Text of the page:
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So the Prime Minister Wore Black/Brown Face…

Unless you’ve been living under a rock (not that there’s anything wrong with that), you’ve seen the news that our oh so handsome Prime Minister, Justin Trudeau, was revealed to have dressed up as a character from Aladdin – complete with painting his skin brown.  He immediately issued an apology that was actually half decent (although not everyone seems to agree).  He took responsibility and didn’t seek to deflect or make excuses.  He also said it wasn’t the only time.  Soon, new images emerged of him doing the same thing in other situations, including one of him in black face.

Naturally the Prime Minister’s opponents jumped on this – as well they should.  That’s politics.  Andrew Scheer wisely pointed out that outside of the political realities, he was not well qualified to address this issue.  Instead he urged Canadians to listen to Jagmeet Singh, who as an ethnic minority is a person who can speak credibly on this.  Singh’s reaction was eloquent and focused on the impact of these kinds of actions rather than on political realities.  To be honest, it was a rare moment where political opponents reached to something higher instead of lower.  I hope we can see more of that this campaign.

Even still, this is something that will be a major factor in this election.  It is also something that as Christians, we have to wrestle with.  I know, seems like a lot of fun.  Like something that someone would bring up at Thanksgiving dinner which would be your cue to leave.  But this actually matters.  We can’t simply move past it and start doing more Buzzfeed quizzes.  Plus, it’s not like the title of this blog wasn’t enough warning about what you were getting yourself into.

First a word of caution.  This is one of those posts where I will struggle with tone.  This site seeks to mix religion and politics and terrible humour.  But when the Prime Minister is revealed to have painted his face black and brown on multiple occasions, it’s hard to find the humour in that.  It’s also hard to say anything about this that hasn’t already been said many, many times.  So, if what I have to say has been said before, then please assume that it’s blatant plagiarism.  If it’s not funny or the tone of this is inconsistent, then please assume it’s because I am not funny and know that you aren’t the only one that’s disappointed – my parents got there first.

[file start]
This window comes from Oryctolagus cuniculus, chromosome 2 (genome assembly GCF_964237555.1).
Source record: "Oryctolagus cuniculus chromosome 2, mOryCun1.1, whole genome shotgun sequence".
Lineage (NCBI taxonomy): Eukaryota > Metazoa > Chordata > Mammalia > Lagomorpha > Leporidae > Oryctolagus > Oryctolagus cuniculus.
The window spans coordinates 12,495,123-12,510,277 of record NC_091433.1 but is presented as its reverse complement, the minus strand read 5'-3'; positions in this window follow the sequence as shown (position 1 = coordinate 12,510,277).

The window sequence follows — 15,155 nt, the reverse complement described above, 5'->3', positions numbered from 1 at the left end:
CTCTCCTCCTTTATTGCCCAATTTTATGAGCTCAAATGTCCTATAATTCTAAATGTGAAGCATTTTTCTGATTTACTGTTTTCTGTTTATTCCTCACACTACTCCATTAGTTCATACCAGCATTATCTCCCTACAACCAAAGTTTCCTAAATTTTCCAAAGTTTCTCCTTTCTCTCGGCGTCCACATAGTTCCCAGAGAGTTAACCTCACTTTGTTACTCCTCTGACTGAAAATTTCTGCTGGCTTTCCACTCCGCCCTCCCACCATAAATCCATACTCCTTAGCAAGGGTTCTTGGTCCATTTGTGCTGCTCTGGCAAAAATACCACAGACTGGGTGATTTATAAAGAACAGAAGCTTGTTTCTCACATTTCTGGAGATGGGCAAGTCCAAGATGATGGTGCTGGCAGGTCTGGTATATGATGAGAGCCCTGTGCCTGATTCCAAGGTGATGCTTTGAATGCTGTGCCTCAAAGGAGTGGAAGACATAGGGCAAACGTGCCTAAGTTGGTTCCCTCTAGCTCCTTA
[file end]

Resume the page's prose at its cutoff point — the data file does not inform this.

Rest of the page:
One more thing.  I’m a white guy.  I know I keep my identity anonymous on here (check here for my reasons for doing that), but it’s important to state this up front.  I have never experienced racism of any kind.  As a white, Christian, straight male, discrimination is not a part of regular experience.  So when I sit now and talk about racism and how we should respond, it’s important to know that I am coming from a place of privilege.

Ok, disclaimers out of the way.  Here’s a hot take on Prime Minister Trudeau’s actions.  You ready?  It’s going to be shocking…. He was wrong.  Wow.  I can already see your eyes widening with revelation.

To be fair, not even the Prime Minister himself is defending this.  Everyone recognizes this was wrong.  But the questions don’t stop there.  They multiply.  Just how wrong is it?  Was it as wrong then as we consider it now?  Is it something that makes him unqualified to lead?  If it were a conservative would the Liberal party be this forgiving?  Should his record on diversity matter more than this?  And ultimately, all of these questions end up at one overarching question:  Is Justin Trudeau a racist?

No, Justin Trudeau is not a racist.  And yes, of course, Justin Trudeau is a racist – just in a different way than is convenient for the rest of us.

First thing is first.  The Prime Minister is not an overt racist.  The man had a massive error in judgement on multiple occasions.  It was very wrong.  It is fair and just to call him out on it.  But he clearly values diversity (some would say too much) and while his actions here are a blight on that record, it doesn’t cancel that record out entirely.  We can debate how much it hurts it, and like everyone (even you), he clearly has more to learn, but accusing him of being an out and out racist is clearly an overreaction.